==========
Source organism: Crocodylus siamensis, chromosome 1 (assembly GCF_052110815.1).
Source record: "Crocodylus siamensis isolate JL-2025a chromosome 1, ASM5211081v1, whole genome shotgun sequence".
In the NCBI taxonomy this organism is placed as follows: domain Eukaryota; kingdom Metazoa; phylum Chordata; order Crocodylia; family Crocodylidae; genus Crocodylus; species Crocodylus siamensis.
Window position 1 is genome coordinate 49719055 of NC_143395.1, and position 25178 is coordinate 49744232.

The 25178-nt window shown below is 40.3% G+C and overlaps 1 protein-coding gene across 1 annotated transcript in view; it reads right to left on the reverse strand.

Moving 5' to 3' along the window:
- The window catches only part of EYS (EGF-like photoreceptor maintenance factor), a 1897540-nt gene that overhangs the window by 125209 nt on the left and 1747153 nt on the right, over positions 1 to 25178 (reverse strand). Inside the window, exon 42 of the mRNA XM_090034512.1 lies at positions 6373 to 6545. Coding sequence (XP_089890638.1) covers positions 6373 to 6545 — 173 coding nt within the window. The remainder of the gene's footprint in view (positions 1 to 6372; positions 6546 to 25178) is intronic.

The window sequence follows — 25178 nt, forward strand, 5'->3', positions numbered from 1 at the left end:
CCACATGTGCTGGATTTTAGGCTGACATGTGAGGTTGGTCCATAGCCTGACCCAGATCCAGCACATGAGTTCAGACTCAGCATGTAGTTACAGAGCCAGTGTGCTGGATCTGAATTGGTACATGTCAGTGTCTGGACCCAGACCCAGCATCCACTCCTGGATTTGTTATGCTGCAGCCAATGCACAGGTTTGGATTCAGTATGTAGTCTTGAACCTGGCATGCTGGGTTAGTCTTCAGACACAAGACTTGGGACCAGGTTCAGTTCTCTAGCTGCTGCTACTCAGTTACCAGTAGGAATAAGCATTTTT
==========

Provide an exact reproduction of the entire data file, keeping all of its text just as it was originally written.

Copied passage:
Source organism: Crocodylus siamensis, chromosome 1 (assembly GCF_052110815.1).
Source record: "Crocodylus siamensis isolate JL-2025a chromosome 1, ASM5211081v1, whole genome shotgun sequence".
In the NCBI taxonomy this organism is placed as follows: domain Eukaryota; kingdom Metazoa; phylum Chordata; order Crocodylia; family Crocodylidae; genus Crocodylus; species Crocodylus siamensis.
Window position 1 is genome coordinate 49719055 of NC_143395.1, and position 25178 is coordinate 49744232.

The 25178-nt window shown below is 40.3% G+C and overlaps 1 protein-coding gene across 1 annotated transcript in view; it reads right to left on the reverse strand.

Moving 5' to 3' along the window:
- The window catches only part of EYS (EGF-like photoreceptor maintenance factor), a 1897540-nt gene that overhangs the window by 125209 nt on the left and 1747153 nt on the right, over positions 1 to 25178 (reverse strand). Inside the window, exon 42 of the mRNA XM_090034512.1 lies at positions 6373 to 6545. Coding sequence (XP_089890638.1) covers positions 6373 to 6545 — 173 coding nt within the window. The remainder of the gene's footprint in view (positions 1 to 6372; positions 6546 to 25178) is intronic.

The window sequence follows — 25178 nt, forward strand, 5'->3', positions numbered from 1 at the left end:
CCACATGTGCTGGATTTTAGGCTGACATGTGAGGTTGGTCCATAGCCTGACCCAGATCCAGCACATGAGTTCAGACTCAGCATGTAGTTACAGAGCCAGTGTGCTGGATCTGAATTGGTACATGTCAGTGTCTGGACCCAGACCCAGCATCCACTCCTGGATTTGTTATGCTGCAGCCAATGCACAGGTTTGGATTCAGTATGTAGTCTTGAACCTGGCATGCTGGGTTAGTCTTCAGACACAAGACTTGGGACCAGGTTCAGTTCTCTAGCTGCTGCTACTCAGTTACCAGTAGGAATAAGCATTTTT